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One of the most well-known images of the 20th century was the one taken by Alfred Eisenstaedt. Most people are familiar with the famous image of a sailor cheerfully kissing a woman on August 14, 1945, in Times Square.
The kiss came after hearing that Japan had surrendered, officially ending World War II. Despite the fact that it is a well-known photograph, the woman who was kissed claims she had no influence.
As part of a history study on veterans, Greta Zimmer Friedman told the Library of Congress, “Suddenly I was grabbed by a sailor, and it wasn’t that much of a kiss.”
Zimmer said it wasn’t her choice, “the guy just came over and kissed.”
However, Zimmer claimed that afterward she understood it was a joyful act.
“It was more of a jubilant act that he didn’t have to go back, I found out later, he was so happy that he did not have to go back to the Pacific where they already had been through the war.”
She also understood that he chose her because of her nursing-inspired dental assistant costume. He was simply grateful to nurses who cared for the injured, which is why he grabbed a person dressed as a nurse.
“I felt he was very strong, he was just holding me tight, and I’m not sure I — about the kiss because, you know, it was just somebody really celebrating. But it wasn’t a romantic event. It was just an event of thank God the war is over kind of thing because it was right in front of the sign.”
She added that the sailor, later identified as George Mendonsa, did not speak to her. It was merely a silent gesture.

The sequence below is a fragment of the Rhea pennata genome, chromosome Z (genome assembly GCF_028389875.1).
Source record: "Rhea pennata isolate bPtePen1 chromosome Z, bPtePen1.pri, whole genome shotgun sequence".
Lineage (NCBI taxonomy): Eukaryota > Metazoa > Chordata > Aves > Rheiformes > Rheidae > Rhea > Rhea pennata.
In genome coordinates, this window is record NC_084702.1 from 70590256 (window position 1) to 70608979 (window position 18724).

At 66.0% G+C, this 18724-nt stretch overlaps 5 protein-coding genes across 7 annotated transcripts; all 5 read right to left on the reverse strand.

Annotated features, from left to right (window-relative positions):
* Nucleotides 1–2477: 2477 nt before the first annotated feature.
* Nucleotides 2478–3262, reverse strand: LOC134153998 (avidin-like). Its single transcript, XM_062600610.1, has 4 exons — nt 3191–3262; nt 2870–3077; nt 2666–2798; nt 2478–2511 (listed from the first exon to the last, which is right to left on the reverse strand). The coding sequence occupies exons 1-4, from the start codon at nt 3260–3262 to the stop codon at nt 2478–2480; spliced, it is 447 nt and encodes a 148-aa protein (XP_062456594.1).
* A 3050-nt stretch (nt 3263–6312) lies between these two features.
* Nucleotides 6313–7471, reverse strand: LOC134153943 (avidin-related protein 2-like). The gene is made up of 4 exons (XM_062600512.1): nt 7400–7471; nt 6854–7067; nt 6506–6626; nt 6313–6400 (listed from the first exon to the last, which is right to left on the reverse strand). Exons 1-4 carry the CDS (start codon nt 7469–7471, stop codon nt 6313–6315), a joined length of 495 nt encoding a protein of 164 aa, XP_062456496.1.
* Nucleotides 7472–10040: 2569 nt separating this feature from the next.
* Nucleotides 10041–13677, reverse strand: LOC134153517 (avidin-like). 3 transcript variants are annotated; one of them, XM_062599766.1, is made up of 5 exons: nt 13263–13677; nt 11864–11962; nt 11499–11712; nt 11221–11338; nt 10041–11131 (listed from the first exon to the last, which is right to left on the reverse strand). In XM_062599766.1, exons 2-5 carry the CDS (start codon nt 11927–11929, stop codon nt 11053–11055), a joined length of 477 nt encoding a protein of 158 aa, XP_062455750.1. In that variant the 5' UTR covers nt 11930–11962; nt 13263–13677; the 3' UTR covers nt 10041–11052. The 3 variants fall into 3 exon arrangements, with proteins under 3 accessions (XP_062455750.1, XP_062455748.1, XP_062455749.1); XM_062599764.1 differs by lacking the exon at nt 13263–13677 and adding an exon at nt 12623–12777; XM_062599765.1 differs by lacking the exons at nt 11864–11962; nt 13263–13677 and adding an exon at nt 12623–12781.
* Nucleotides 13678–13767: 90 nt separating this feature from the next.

“We both left, went on our own way. And I found out later that he and his fiancee I think at the time, they probably were engaged already, they had come from Radio City Music Hall. They also heard that the war was over. So they just left the show.””
In Time Square that day, according to Zimmerman, she wasn’t the only woman to receive a sailor’s kiss. “Not me, but several other sailors.” They were relieved they could avoid another conflict. The group had had it. “They weren’t the only sailors that gave women kisses, so you know.”
Discovering facts about Kissing Sailor
Mendonsa said for 74 years that he was the sailor in the picture, but Life magazine, which used the picture in an article called “V-J Day in Times Square,” never believed him.
Lawrence Verria and George Galdorisi encountered Mendonsa “strictly as a research topic” as they were writing “The Kissing Sailor,” which was released by the Naval Institute Press in 2012. “Find out who was in the images and let him tell the narrative,” was his stated objective.
All other sailors were ruled out by the results of facial recognition technology and the judgments of photography and forensic anthropology experts. The weight of the evidence is so great. Verria stated on Sunday evening. “There is absolutely no question.” “The praise should come to this man while he is still alive.”
Verria, 57, is in charge of social studies at North Kingstown High School. In a column he wrote for the Commentary page of the Providence Journal on Sunday, he called Mendonsa a national treasure.
Early life of George Mendonsa
Mendonsa was a skilled boater because he was a fisherman and the son of a fisherman. He navigated his destroyer through Typhoon Cobra in the Navy during World War II, which overturned three other destroyers, according to Verria. The Sullivans, named after the five brothers who were all serving on the USS Juneau and perished when it sank during World War II, were under Mendonsa’s command.
Why did he kiss her?